BILL MOYERS: It was a close call.

FORREST McDONALD: A very close call.

BILL MOYERS: Without a little chicanery here, and a little intrigue there, and a little resoluteness there, and …

FORREST McDONALD: If you put it in a little bit broader perspective … postpone it a year or two. All right? Make it … 1789, make it 1790. Instead of 1787. What have you got? You’ve got the French Revolution. The French Revolution just exploding all over the world. And this is really a revolution. This is wild-eyed, democratic, heads rolling. Lots of heads rolling. An international war for twenty-five years. Americans got so involved in whether you’re going to be pro- or anti-French, in the French Revolution, that it really was terribly decisive, and almost tore the country asunder. Supposing we hadn’t had the Constitution yet … Half the country would have gone one way, half the country would have gone the other way, and would have ended up being a bunch of banana republics.

BILL MOYERS: What about their value systems, Forrest? What … was there an animating value system at work in this room? They did, after all, compromise with slavery: they looked the other way.

FORREST McDONALD: I suppose that the … the … most important thing was that such liberty as we were going to have … liberty is … of primary importance. Liberty is an ever-present concern … But … You’re going to have a union … it’s … you … you can’t protect the … the liberties of Americans without a … a union. All right? That’s the only way it can be done. You’re going to have a union you’ve got to face reality. I mean, these are realistic people. Without the assistance of Georgia and South Carolina … and North Carolina … the thing couldn’t have been pulled off. As a matter of fact, it’s … quite possible that the most important delegates in the convention were those from South Carolina. It got terribly involved, because … South Carolina had to kind of play a role … in here. See, to get … they … they needed North Carolina’s support. North Carolina was a very populous state, but a very poor state. All right? But it had a goodly number of slaves. Now, what North Carolina was interested in was getting a system whereby, somehow, … they would count slaves, for purposes of … representation … but not count them for purposes of taxation … And, of course, the result was the famous Three-Fifths Compromise.


FORREST McDONALD: … Which applied to both direct taxation and to … and to representation. That is to say, you took a census … free people counted … one for one, and slaves counted three-fifths of a person, which meant that the south … the North Carolinians were getting low taxes, and maximum … minimum taxation and maximum representation. Okay. They … got into cahoots with … with Rutledge and Company, from South Carolina; they couldn’t pull this off. I mean, the Northerners were all screaming and hollering. You can’t … if you’re going to represent… going to count your slaves, well, you know, we’re going to count our mules … if that’s … if you’re treating them as property, and … you know. So, the South Carolinians took the position, a very hard-line position, RNO, we absolutely insist slaves have got to be counted one-for-one.” Now, if they took that adamant position, you see, then, other Southerners, particularly the North Carolinians, could say, “No,” you know, -We’re…we’re the voice of moderation here. I mean, we’re…we’re only wanting three-fifths.” And they got it through on that kind of basis.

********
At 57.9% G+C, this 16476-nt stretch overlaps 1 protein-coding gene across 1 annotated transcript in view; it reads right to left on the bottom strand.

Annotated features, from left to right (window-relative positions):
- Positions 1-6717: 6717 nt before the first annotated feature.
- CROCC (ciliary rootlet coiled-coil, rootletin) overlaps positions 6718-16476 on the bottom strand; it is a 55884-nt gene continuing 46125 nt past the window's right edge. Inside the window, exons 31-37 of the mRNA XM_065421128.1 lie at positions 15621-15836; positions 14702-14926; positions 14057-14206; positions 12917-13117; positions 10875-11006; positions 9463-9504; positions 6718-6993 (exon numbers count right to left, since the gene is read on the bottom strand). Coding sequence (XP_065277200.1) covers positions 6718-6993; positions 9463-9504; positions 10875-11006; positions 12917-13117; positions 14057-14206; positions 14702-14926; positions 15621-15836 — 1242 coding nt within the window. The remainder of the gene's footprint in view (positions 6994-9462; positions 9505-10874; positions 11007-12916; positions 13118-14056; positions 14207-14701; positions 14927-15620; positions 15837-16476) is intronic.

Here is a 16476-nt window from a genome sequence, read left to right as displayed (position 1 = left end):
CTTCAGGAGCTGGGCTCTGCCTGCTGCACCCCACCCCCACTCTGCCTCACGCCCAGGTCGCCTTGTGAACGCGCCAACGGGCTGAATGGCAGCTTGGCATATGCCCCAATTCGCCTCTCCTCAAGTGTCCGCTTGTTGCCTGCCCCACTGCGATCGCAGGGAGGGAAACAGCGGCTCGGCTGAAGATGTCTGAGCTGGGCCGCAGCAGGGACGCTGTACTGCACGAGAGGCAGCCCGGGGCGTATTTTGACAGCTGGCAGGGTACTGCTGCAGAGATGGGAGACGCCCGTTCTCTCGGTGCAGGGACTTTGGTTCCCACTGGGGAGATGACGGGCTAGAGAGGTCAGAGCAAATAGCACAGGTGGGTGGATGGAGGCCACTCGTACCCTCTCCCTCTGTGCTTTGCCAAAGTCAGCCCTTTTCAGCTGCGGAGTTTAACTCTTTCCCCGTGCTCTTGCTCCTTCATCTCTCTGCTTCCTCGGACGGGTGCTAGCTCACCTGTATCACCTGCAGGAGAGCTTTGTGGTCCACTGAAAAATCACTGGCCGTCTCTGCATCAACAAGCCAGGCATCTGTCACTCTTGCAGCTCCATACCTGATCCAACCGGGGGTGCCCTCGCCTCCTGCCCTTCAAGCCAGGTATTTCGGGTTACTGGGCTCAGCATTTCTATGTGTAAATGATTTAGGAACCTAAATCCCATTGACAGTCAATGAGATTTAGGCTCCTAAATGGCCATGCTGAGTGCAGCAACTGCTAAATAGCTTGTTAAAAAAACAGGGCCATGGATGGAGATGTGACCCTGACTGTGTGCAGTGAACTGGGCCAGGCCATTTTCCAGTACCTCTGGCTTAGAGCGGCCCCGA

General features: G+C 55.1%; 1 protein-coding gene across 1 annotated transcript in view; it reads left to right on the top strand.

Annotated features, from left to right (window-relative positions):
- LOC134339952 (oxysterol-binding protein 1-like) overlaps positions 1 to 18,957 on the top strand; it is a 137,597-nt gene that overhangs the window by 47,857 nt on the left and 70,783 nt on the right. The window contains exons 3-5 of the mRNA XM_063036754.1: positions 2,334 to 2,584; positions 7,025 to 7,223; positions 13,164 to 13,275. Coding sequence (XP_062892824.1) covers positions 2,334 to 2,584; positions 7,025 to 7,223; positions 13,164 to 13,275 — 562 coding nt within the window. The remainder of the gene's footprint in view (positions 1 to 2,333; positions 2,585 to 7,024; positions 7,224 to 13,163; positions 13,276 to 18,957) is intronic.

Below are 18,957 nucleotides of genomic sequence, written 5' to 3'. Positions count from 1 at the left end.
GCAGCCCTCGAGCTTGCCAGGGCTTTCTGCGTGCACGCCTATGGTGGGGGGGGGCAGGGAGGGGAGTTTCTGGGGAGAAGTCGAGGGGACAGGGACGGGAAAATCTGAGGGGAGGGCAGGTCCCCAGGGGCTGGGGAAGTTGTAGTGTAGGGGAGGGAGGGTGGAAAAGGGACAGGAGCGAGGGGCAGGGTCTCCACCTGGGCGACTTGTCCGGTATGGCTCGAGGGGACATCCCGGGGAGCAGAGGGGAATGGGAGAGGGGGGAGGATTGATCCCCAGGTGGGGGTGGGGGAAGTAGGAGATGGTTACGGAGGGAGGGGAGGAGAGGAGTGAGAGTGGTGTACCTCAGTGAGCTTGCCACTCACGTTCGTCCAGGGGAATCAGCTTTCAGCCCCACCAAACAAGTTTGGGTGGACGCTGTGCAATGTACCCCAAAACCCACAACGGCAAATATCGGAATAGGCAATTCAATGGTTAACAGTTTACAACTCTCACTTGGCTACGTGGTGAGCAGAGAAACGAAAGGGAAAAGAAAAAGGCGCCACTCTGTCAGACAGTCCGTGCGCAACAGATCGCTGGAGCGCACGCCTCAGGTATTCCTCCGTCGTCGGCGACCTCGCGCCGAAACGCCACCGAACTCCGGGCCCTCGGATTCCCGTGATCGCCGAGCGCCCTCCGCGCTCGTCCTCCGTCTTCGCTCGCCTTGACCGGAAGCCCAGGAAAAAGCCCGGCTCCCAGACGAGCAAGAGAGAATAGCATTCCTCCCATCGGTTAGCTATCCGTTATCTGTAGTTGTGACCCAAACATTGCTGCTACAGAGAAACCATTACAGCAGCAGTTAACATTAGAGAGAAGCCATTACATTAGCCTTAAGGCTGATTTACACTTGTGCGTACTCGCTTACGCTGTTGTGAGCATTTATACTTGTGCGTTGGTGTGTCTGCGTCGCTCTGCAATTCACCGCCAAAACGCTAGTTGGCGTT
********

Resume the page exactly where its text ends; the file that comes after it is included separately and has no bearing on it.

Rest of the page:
BILL MOYERS: You mean, the Founding Fathers, these Olympian figures, really knew how to play the game?

FORREST McDONALD: They knew how to play the game. Oh, they could teach these fellows in Washington a thing or two, I guarantee you.

BILL MOYERS: If you could have sneaked in here, two hundred years ago, and overheard what they were talking about in regard to the judiciary, and original intent, what do you think you would have heard?

FORREST McDONALD:Very little. Everybody knew that the judiciary as the weakest branch of all, utterly dependent upon the other branches couldn’t defend its … had neither the power of the purse, nor the power of the sword.

BILL MOYERS: Hamilton’s favorite.

FORREST McDONALD: (OVER) And … and … don’t … you don’t need to worry about the judiciary. And they didn’t worry much about it. They only debated it … you know, they would say, “Okay, there’s got to be a judiciary.” They only debated more than … ten minutes … twice. And once was in … in … in the context … it was in August…in the context of…a motion by Madison to tie the Executive and the Judiciary together, to give them the power to review acts of Congress. And that as about it. It was a very brief discussion. The other discussion was on August 27th. And August 27th was the day on which the fewest members were present. They barely had a quorum to do business. Bare majorities of the delegations of seven states, which was minimum quorum, were there … on August 27th.

BILL MOYERS: And that’s the day they discussed …